WATERFORD is the oldest centre of continuous urban settlement in Ireland — as early as 795AD Viking raiders were mounting attacks on monasteries and settlements in the neighbourhood — these were mostly young Norsemen, basically on their gap year wreaking havoc.
But after a while, as the raiders matured and the fruits of their raiding were fully appreciated, they realised that actually settling in Waterford – with its sheltered harbour and mild climate – made a lot of sense.
Consequently the area became their new home — as well as a centre of excellence for buccaneers, pirates and general ne’erdo-wells. The men from the North knew it as Vedrarfjord, meaning “haven from the windswept sea” or “fjord of the rams” — depending on which Dane you ask.
From Vedrarfjord it was a small step — etymologically speaking — to Waterford. Before long, in 914 to be exact, the great Viking adventurer and pirate Ragnall made his base here, and the future of Waterford was assured.
Ragnall was the grandson of Ivor the Boneless. Apparently the grandfather was impotent, hence the name — this was back in the time when that sort of thing was bandied about in public. A cruel era indeed.
Today Ragnall’s Tower — now known as Reginald’s Tower — still stands, and the distinct Viking street plan which survives until today, developed round it. So, this area of Ireland’s Ancient East has seen its fair share of history. A walk along the quayside of Waterford, or down by the river will give you a breath of a very ancient back-story. You might imagine — if you listen carefully — the sound the long ships pounding upriver to the sound of a beating drum; or on the breeze you might just be able to catch the shouts and roars of the Cromwellian troops as they besieged the city in 1649.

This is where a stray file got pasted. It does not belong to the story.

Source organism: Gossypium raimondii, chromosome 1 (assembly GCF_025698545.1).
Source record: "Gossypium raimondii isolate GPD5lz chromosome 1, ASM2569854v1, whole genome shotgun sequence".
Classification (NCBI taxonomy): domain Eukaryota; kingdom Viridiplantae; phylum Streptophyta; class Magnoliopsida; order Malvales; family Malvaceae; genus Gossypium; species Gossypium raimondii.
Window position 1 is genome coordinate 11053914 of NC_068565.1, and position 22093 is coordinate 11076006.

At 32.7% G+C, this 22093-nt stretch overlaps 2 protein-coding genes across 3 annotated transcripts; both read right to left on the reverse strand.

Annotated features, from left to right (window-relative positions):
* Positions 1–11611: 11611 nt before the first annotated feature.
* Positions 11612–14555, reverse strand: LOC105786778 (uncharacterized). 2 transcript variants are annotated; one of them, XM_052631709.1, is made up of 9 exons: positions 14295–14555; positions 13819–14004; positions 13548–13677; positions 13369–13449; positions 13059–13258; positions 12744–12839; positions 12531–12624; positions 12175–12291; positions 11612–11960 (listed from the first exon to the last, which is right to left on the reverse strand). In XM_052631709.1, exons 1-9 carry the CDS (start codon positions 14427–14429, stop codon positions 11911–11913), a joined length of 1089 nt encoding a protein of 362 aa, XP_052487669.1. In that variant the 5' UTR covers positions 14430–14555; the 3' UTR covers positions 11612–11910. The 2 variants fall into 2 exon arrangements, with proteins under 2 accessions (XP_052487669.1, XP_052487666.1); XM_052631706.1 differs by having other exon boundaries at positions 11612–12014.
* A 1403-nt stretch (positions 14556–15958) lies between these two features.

The hills, streets and alleyways of Waterford saw the Dominicans founding their friary, gangs of labourers dragging rough hewn stones across the Suir to build the city’s walls, and the pretenders to the British throne, Perkin Warbeck and Lambert Simnel, massing with their forces outside the city gates. Both bids for become King across the Irish Sea ultimately proved unsuccessful. Still, nobody wants a King Lambert or a Prince Perkin, do they?
Today Waterford’s name is known throughout the world. Connoisseurs of the finer things in life on every continent know that Waterford Crystal is the premium glassware available. To be fair, unlike the Vikings, many of these are probably hazy about where in Ireland Waterford is; some are even surprised to find that it is in Ireland.
At the House of Waterford Crystal in the heart of the Viking Triangle you can take a guided factory tour — which takes approximately one hour — during which you’ll get to understand each stage of production.
You’ll hear the entire story of Waterford Crystal from its beginnings in the 18th century to its current position as the brand leaders in the glass world. You’ll also learn about the whole production of glass making — the craftsmen in front of roaring furnaces transforming molten crystal into elegant, intricate shapes. The raw materials — potash, enamel, silica and lead — are heated, blown, shaped and engraved by an army of craftsmen. You’ll see how Waterford Crystal pieces are crafted from initial design right up to the final engraving of the piece.
Every year the House of Waterford Crystal melts more than 750 tonnes of crystal, using traditional and cutting-edge manufacturing techniques. On completion of the tour, visitors can experience over 12,000 sq. ft. of crystal heaven in the largest retail and brand showcase of Waterford Crystal in the world. The retail store represents everything the company makes in crystal, including a showcase on golf and other sports, a major part of their international business.
The main feature in the retail store is a centre dining table, with 12 Waterford Crystal Chandeliers on display. There’s a piece for every budget, from candelabras to sleek, contemporary-designed wine glasses.
For further details on the tours available all year round visit www.waterfordvisitorcentre. com or call 051 317000.